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Subjects of Empires/Citizens of StatesYemenis in Djibouti and Ethiopia$
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Samson A. Bezabeh

Print publication date: 2016

Print ISBN-13: 9789774167294

Published to Cairo Scholarship Online: January 2017

DOI: 10.5743/cairo/9789774167294.001.0001

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Disciplining the Natives

Disciplining the Natives

Chapter:
(p.29) 2. Disciplining the Natives
Source:
Subjects of Empires/Citizens of States
Author(s):

Samson A. Bezabeh

Publisher:
American University in Cairo Press
DOI:10.5743/cairo/9789774167294.003.0002

This chapter examines how the mobility of Yemenis during the first half of the twentieth century was structured in three spaces; namely the sea, port spaces, and the hinterland. To dispel the myth of free travel, and also not to create a false dichotomy between a precolonial period marked by the free movement of people and a colonial period marked by increased control, this chapter first looks at the structures of control used to regulate the movement of people in the precolonial period. It then provides a brief account of precolonial regulatory mechanisms, before looking at Yemeni interactions with this process under the influence of state/empire, beginning from the end of the nineteenth century.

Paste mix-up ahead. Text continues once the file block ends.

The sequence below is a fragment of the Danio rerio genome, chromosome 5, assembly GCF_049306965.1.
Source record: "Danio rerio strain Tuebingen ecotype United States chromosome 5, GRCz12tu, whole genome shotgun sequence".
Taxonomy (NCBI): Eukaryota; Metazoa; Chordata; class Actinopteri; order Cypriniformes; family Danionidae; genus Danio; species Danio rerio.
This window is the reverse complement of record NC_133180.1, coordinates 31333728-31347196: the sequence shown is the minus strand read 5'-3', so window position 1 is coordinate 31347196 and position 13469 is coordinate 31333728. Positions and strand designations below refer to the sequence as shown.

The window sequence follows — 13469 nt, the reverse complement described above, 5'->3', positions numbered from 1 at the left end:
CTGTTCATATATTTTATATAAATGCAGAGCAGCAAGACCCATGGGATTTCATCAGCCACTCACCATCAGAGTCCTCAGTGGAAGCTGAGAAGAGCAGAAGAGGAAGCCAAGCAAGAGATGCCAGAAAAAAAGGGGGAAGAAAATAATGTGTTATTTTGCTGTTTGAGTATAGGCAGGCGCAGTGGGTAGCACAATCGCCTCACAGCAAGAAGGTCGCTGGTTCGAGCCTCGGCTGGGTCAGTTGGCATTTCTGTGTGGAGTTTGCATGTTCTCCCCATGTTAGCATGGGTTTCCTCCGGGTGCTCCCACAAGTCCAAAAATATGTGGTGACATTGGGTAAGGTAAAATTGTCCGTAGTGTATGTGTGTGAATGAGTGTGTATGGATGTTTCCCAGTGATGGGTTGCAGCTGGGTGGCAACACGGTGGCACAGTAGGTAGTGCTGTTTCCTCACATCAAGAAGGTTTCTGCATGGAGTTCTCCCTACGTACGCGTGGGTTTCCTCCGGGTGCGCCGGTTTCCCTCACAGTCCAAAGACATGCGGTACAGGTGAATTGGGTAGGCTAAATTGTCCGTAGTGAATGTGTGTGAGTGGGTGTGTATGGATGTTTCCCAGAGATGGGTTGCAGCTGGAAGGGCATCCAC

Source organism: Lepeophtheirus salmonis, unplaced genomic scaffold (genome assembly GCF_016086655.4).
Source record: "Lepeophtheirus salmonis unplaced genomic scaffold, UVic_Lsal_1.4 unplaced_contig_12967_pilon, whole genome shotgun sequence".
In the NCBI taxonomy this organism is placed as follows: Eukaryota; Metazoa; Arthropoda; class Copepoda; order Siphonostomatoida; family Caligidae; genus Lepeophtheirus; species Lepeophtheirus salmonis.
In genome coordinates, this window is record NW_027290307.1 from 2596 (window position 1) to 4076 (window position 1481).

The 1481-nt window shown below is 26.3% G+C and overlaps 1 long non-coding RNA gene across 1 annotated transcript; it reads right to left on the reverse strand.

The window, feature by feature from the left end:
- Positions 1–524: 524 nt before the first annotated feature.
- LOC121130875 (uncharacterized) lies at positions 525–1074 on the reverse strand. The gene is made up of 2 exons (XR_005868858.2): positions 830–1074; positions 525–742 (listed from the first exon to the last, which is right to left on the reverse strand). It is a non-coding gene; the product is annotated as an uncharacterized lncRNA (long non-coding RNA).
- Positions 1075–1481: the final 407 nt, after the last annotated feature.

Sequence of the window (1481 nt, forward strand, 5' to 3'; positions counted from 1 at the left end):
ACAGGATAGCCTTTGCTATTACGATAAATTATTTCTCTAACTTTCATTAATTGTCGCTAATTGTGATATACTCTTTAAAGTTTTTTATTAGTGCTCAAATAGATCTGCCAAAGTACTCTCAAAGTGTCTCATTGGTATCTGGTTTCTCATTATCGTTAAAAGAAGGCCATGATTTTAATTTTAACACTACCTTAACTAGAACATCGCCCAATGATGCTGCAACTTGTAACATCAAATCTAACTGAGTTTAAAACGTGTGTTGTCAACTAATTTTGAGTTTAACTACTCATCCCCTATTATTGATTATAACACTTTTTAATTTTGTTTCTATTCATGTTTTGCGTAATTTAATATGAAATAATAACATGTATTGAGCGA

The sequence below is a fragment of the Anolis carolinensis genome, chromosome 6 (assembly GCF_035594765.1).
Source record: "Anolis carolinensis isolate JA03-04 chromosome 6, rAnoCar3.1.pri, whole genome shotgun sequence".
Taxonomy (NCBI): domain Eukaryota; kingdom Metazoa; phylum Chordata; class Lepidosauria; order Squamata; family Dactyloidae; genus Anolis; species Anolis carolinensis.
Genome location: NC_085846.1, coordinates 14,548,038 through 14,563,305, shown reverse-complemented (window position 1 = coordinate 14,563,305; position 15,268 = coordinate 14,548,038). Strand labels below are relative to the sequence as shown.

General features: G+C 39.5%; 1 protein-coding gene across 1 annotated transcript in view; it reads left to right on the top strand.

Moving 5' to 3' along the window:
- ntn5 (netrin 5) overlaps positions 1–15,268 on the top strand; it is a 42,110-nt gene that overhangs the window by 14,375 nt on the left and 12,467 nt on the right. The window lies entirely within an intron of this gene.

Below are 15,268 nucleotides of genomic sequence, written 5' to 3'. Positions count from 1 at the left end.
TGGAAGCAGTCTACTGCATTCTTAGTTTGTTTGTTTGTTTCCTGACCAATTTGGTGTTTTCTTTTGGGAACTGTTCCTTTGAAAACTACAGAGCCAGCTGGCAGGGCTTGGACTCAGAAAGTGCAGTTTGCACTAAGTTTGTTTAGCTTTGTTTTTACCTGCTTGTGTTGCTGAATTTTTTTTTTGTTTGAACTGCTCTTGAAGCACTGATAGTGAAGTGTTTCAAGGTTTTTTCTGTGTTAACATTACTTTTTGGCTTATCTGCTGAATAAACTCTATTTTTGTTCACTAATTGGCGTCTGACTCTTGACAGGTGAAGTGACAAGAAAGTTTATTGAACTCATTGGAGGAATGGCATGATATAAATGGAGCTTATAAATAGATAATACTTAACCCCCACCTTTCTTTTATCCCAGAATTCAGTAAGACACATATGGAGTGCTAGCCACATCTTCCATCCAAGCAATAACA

Keywords:   sea, port spaces, hinterland, precolonial period, precolonial regulatory mechanisms, Yemeni mobility

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